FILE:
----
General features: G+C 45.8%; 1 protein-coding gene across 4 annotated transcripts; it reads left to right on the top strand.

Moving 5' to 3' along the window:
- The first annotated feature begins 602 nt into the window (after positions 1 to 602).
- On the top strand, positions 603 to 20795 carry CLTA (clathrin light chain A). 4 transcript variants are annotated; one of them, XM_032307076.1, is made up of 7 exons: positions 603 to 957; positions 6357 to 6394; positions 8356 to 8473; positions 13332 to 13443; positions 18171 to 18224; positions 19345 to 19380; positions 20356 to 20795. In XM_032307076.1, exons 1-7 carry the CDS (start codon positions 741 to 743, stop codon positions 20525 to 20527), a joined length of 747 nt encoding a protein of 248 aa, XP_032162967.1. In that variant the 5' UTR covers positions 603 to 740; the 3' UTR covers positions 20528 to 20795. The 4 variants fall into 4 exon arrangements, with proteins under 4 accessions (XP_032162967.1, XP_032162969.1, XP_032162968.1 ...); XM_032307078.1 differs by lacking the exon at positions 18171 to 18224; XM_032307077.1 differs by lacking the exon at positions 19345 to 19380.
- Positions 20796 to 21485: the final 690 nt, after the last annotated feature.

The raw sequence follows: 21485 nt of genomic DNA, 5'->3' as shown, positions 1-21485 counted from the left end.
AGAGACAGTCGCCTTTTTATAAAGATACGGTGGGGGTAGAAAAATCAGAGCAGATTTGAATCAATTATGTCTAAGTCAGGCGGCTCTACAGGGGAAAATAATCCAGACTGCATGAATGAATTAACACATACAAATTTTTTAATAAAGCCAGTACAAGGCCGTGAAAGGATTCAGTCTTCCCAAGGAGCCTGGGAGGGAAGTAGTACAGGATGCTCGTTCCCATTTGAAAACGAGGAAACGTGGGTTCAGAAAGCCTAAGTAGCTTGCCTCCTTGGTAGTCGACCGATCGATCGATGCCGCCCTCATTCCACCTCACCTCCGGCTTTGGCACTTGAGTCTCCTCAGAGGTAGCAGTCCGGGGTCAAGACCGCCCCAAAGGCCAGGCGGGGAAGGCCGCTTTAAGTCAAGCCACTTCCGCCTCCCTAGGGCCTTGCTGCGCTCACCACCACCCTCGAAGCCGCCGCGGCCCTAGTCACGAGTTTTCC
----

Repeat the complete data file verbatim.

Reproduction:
General features: G+C 45.8%; 1 protein-coding gene across 4 annotated transcripts; it reads left to right on the top strand.

Moving 5' to 3' along the window:
- The first annotated feature begins 602 nt into the window (after positions 1 to 602).
- On the top strand, positions 603 to 20795 carry CLTA (clathrin light chain A). 4 transcript variants are annotated; one of them, XM_032307076.1, is made up of 7 exons: positions 603 to 957; positions 6357 to 6394; positions 8356 to 8473; positions 13332 to 13443; positions 18171 to 18224; positions 19345 to 19380; positions 20356 to 20795. In XM_032307076.1, exons 1-7 carry the CDS (start codon positions 741 to 743, stop codon positions 20525 to 20527), a joined length of 747 nt encoding a protein of 248 aa, XP_032162967.1. In that variant the 5' UTR covers positions 603 to 740; the 3' UTR covers positions 20528 to 20795. The 4 variants fall into 4 exon arrangements, with proteins under 4 accessions (XP_032162967.1, XP_032162969.1, XP_032162968.1 ...); XM_032307078.1 differs by lacking the exon at positions 18171 to 18224; XM_032307077.1 differs by lacking the exon at positions 19345 to 19380.
- Positions 20796 to 21485: the final 690 nt, after the last annotated feature.

The raw sequence follows: 21485 nt of genomic DNA, 5'->3' as shown, positions 1-21485 counted from the left end.
AGAGACAGTCGCCTTTTTATAAAGATACGGTGGGGGTAGAAAAATCAGAGCAGATTTGAATCAATTATGTCTAAGTCAGGCGGCTCTACAGGGGAAAATAATCCAGACTGCATGAATGAATTAACACATACAAATTTTTTAATAAAGCCAGTACAAGGCCGTGAAAGGATTCAGTCTTCCCAAGGAGCCTGGGAGGGAAGTAGTACAGGATGCTCGTTCCCATTTGAAAACGAGGAAACGTGGGTTCAGAAAGCCTAAGTAGCTTGCCTCCTTGGTAGTCGACCGATCGATCGATGCCGCCCTCATTCCACCTCACCTCCGGCTTTGGCACTTGAGTCTCCTCAGAGGTAGCAGTCCGGGGTCAAGACCGCCCCAAAGGCCAGGCGGGGAAGGCCGCTTTAAGTCAAGCCACTTCCGCCTCCCTAGGGCCTTGCTGCGCTCACCACCACCCTCGAAGCCGCCGCGGCCCTAGTCACGAGTTTTCC